Types of Walking Shoes

Types of Walking Shoes
Having the right pair of shoes for your environment or activity can be the difference between staying on your feet all day and developing painful blisters. While it is often said that the "clothes make the man," the real truth is in the shoes. Some people require more padding, while others need a stiff design that prevents twisted ankles. It can also depend on your lifestyle, since many people only need walking shoes to walk down to the corner coffee shop, while others need technical features that can stand up to rugged terrain and the elements.

Motion Control Shoes

The movement of the joints, known as pronation, can sometimes go too far, causing muscle tears, twisted ankles and other injuries. Motion control shoes are designed for those who tend to over-pronate their feet. Motion control shoes counter joints flexing too far by keeping the foot rigid. The shoes are designed to bind the ankle tightly by having higher walls and stiffer construction. Motion control shoes work well for heavier people and those with flat feet, both of whom are more likely to suffer ankle injuries while walking.

Cushioned Shoes

For those likely to suffer discomfort, but less inclined to pronation and ankle injuries, often a flexible but padded sole is all that is needed. Cushioned shoes can increase comfort, but are bad for walkers with flat feet, who would be more comfortable in motion control shoes. Often those with high arches benefit most from additional cushioning.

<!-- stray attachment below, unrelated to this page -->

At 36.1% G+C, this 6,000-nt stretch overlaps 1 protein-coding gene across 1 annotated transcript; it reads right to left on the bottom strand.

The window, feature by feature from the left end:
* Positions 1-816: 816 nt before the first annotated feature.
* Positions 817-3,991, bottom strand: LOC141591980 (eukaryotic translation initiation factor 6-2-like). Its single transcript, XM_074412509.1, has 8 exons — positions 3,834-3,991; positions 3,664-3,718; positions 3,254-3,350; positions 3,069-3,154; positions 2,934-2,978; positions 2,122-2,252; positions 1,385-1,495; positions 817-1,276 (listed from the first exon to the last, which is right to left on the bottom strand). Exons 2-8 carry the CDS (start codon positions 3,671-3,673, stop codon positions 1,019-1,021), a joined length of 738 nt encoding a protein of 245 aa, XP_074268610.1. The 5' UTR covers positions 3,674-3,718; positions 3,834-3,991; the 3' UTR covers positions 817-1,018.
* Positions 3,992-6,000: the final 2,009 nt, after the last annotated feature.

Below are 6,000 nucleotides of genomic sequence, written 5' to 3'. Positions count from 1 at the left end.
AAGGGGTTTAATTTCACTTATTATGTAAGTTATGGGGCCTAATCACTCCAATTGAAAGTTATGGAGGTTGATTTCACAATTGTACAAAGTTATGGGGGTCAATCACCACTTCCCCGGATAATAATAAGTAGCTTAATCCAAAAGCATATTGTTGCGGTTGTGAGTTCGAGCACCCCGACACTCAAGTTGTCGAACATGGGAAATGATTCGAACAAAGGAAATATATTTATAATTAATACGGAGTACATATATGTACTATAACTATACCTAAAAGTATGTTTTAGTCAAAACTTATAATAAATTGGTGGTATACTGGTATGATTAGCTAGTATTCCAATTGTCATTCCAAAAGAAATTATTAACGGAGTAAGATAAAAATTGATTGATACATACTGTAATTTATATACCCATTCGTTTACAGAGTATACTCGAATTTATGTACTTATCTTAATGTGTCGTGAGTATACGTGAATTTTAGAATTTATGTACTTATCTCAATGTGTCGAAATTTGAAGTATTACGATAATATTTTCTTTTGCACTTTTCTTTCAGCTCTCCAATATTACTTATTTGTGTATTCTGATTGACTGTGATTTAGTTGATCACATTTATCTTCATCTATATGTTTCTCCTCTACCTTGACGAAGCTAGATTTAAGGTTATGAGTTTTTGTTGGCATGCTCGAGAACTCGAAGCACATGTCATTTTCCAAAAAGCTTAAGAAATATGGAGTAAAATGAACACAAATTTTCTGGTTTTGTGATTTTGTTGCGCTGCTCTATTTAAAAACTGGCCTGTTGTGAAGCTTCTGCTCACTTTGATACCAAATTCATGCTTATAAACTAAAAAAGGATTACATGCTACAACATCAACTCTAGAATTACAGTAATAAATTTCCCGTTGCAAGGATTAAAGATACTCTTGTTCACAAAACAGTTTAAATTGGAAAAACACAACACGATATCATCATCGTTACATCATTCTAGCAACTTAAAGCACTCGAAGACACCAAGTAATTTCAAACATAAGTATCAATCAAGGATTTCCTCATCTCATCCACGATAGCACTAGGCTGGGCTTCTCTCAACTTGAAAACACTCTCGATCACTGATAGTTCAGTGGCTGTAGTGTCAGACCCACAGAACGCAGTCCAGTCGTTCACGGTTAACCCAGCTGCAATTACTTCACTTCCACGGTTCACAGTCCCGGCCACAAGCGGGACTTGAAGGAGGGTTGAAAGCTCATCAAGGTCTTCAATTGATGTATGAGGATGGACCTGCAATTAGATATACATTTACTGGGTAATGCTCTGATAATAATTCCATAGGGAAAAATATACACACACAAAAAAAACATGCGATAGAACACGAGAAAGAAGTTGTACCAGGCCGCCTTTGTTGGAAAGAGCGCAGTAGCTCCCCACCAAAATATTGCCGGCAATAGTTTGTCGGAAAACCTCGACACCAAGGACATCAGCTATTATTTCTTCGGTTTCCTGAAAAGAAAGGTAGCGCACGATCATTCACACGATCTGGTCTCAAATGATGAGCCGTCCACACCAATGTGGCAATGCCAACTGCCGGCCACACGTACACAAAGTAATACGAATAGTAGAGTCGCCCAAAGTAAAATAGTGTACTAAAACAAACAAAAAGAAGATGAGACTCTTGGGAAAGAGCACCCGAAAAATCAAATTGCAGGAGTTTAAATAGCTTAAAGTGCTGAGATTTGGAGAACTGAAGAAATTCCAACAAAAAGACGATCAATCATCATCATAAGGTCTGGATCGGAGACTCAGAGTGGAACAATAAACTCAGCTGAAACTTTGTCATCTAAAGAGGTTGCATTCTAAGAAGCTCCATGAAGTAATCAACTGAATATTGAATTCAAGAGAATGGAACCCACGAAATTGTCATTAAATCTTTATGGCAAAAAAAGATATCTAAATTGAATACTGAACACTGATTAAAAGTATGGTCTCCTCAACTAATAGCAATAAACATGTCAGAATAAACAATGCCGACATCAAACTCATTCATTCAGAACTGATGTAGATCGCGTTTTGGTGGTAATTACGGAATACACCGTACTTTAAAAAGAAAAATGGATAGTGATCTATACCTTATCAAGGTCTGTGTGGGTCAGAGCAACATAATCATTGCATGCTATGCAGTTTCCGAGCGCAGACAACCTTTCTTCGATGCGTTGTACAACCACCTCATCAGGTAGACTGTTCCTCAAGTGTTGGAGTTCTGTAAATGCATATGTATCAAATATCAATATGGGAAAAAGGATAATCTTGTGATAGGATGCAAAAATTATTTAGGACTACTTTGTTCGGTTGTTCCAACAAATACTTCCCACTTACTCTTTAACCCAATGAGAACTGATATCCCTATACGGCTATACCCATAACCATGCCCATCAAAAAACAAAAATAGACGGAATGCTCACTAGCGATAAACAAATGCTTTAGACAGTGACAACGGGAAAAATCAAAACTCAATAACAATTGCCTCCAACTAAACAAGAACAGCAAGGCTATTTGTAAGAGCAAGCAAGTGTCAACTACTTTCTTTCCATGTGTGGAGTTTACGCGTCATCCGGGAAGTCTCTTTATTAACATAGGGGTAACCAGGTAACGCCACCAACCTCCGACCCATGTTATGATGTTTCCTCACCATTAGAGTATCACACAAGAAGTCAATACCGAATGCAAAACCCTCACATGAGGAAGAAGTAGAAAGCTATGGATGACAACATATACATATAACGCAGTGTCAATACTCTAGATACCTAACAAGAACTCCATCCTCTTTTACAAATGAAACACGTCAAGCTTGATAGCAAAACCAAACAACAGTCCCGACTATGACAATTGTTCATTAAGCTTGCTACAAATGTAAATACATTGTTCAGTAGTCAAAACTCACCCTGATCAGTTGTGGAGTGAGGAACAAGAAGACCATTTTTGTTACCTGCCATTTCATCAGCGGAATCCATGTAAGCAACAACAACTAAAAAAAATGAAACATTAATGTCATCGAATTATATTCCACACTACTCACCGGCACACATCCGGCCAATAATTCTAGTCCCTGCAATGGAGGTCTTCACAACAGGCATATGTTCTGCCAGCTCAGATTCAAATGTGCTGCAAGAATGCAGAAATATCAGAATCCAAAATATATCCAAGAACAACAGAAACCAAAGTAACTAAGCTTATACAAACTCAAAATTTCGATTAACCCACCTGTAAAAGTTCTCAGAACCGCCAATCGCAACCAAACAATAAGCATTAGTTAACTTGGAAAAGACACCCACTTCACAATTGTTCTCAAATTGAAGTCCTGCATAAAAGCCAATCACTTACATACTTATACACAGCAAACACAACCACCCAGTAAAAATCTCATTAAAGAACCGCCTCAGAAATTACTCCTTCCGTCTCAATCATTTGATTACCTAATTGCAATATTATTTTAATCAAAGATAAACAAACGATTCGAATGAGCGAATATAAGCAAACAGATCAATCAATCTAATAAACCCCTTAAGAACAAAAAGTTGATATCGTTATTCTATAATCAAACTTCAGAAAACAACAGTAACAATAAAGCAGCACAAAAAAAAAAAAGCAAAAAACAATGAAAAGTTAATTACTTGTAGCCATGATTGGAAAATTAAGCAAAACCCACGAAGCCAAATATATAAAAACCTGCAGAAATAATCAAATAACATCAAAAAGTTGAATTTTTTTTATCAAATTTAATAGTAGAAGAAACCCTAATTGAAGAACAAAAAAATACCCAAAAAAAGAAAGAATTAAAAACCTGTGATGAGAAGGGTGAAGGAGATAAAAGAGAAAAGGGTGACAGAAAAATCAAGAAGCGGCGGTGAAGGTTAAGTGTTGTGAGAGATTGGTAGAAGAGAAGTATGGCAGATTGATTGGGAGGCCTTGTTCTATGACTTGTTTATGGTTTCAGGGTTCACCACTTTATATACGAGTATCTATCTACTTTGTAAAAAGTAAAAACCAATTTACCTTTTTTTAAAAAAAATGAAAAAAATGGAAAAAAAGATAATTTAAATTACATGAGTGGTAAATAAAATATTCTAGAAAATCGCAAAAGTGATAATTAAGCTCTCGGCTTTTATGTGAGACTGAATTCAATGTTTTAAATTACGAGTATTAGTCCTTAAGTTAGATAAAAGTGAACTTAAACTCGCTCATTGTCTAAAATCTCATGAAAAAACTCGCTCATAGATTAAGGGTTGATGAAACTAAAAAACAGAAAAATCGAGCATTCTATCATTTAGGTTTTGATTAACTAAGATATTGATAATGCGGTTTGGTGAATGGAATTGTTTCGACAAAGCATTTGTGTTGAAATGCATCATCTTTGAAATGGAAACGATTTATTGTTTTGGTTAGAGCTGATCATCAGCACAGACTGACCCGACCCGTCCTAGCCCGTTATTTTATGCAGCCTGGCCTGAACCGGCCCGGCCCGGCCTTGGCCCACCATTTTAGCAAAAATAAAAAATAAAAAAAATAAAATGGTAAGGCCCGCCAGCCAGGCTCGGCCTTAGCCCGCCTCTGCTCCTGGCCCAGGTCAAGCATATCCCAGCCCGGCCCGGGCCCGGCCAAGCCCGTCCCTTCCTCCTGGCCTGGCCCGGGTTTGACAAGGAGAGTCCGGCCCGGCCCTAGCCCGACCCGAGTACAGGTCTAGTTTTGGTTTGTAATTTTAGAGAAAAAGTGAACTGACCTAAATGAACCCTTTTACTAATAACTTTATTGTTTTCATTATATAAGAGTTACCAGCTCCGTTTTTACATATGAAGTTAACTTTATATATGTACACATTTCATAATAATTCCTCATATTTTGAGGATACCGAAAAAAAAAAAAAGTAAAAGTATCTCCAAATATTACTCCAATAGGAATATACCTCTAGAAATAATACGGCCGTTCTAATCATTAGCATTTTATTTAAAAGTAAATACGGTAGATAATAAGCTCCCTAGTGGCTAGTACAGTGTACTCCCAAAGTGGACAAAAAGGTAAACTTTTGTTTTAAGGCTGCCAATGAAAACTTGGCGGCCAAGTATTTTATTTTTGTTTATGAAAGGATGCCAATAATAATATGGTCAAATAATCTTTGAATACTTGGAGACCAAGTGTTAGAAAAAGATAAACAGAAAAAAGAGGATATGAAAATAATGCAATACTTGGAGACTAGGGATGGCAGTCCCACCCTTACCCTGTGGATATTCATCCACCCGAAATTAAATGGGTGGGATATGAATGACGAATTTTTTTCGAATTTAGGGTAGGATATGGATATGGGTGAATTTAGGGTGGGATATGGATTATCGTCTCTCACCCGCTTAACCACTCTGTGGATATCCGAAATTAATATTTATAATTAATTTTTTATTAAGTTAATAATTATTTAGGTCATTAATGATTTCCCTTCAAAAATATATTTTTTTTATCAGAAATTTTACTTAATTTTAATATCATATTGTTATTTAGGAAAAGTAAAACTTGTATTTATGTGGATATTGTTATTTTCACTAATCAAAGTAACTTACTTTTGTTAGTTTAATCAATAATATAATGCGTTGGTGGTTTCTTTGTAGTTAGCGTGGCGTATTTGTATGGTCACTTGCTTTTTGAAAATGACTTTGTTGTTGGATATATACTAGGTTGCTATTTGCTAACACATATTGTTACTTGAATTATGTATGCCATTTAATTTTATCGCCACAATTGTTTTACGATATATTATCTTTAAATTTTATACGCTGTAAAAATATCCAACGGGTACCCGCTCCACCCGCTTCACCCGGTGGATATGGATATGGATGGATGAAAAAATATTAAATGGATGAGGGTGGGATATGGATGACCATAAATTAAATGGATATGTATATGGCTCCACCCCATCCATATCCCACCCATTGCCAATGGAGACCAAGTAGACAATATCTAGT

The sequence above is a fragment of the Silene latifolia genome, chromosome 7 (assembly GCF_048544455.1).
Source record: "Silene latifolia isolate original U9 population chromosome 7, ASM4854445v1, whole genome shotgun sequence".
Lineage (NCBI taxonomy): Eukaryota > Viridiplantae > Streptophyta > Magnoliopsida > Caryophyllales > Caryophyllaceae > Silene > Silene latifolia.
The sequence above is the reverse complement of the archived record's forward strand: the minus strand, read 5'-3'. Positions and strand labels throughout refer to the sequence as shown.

Trail Shoes

Designed for athletic pursuits in rugged conditions, trail shoes are typically lightweight, but durable. They aren't designed for bearing loads, but they can guard your ankles against injury while scrabbling over rocks and down hilly trails. The focus is on providing lightweight grip and protection while also guarding your feet from the elements. Trails shoes typically have specialized soles designed to stick to surfaces, either through tread design or special varieties of rubber. The soles of trail shoes are also more durable, ensuring that treads do not wear down as slowly as in normal walking shoes. Often trails shoes are made of breathable fabrics designed to wick moisture away from your feet, providing comfort from sweat and drying quickly after rain.

Hiking Boots

For the most rugged and outdoorsy variety of walking, hiking boots can serve in the woods or in urban environments. Their primary function is durability under pressure, bearing loads that other walking shoes can't handle. If you are going to be carrying any weight, you'll likely want a pair of hiking boots.

Article Written By Louie Doverspike

Based in Seattle, Louie Doverspike has been a professional writer since 2004. His work has appeared in various publications, including "AntiqueWeek" magazine, the "Prague Post" and "Seattle Represent!" Doverspike holds a Bachelor of Arts in English from Hamilton College.

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